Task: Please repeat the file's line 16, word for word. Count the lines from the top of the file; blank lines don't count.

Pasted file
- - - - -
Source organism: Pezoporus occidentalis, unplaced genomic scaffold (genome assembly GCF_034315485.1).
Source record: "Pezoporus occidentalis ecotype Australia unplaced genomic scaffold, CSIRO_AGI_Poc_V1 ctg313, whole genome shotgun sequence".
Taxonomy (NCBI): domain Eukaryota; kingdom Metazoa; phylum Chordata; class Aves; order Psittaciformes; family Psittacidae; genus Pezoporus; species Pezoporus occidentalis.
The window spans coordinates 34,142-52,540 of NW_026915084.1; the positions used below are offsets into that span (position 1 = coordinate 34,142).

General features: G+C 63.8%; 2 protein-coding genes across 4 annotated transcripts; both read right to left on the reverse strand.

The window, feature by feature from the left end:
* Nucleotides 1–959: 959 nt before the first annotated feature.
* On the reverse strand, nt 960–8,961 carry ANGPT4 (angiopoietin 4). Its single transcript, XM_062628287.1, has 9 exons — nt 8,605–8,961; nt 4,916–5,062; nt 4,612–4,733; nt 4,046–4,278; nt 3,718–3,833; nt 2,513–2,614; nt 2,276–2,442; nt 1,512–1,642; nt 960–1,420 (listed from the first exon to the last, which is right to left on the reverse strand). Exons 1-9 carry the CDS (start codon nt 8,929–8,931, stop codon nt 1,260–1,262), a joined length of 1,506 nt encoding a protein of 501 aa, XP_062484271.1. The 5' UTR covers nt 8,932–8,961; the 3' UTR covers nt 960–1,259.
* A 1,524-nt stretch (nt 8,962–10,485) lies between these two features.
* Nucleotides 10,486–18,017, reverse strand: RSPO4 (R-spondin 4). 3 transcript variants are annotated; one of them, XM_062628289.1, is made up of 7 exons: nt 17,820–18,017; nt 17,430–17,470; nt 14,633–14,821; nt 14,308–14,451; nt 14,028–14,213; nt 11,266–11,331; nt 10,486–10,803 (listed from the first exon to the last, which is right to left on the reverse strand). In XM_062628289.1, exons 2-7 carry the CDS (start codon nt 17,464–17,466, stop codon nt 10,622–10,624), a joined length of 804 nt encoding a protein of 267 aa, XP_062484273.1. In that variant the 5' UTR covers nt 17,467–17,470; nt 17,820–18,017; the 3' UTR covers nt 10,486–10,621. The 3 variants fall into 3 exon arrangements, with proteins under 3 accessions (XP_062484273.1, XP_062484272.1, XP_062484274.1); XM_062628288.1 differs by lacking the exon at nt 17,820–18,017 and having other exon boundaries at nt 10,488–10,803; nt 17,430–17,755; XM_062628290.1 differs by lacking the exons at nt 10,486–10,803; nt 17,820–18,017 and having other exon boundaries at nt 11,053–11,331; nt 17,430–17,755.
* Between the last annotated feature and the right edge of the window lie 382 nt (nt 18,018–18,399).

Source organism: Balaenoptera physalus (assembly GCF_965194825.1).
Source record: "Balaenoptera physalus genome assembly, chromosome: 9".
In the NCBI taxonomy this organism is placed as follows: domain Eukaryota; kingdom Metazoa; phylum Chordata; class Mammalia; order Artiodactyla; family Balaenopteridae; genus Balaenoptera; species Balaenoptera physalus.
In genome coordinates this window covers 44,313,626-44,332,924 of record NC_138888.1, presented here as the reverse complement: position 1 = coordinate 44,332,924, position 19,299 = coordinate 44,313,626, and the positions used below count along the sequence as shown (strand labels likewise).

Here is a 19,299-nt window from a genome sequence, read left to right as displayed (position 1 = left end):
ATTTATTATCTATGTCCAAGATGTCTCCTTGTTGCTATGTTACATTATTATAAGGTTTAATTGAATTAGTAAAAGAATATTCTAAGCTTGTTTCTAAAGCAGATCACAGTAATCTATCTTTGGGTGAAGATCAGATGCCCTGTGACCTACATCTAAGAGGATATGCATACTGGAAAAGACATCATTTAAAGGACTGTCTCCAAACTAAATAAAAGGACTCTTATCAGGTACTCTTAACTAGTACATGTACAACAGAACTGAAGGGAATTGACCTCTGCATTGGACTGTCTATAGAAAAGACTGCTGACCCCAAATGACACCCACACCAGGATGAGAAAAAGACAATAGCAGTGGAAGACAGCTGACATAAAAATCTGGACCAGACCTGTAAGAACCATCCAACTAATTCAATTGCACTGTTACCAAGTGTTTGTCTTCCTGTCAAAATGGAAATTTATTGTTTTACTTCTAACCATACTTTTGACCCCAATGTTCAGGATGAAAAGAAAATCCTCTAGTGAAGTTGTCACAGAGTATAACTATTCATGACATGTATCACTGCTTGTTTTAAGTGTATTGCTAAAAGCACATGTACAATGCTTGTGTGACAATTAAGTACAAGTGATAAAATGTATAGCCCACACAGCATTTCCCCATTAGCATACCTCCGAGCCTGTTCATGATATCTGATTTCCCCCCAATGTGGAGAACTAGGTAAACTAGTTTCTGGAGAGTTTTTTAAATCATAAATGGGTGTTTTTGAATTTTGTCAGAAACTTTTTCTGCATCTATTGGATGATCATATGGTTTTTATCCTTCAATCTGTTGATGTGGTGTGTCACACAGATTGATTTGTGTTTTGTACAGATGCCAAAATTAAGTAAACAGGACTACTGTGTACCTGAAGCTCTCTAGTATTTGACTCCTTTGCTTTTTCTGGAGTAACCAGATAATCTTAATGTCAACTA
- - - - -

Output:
Here is a 19,299-nt window from a genome sequence, read left to right as displayed (position 1 = left end):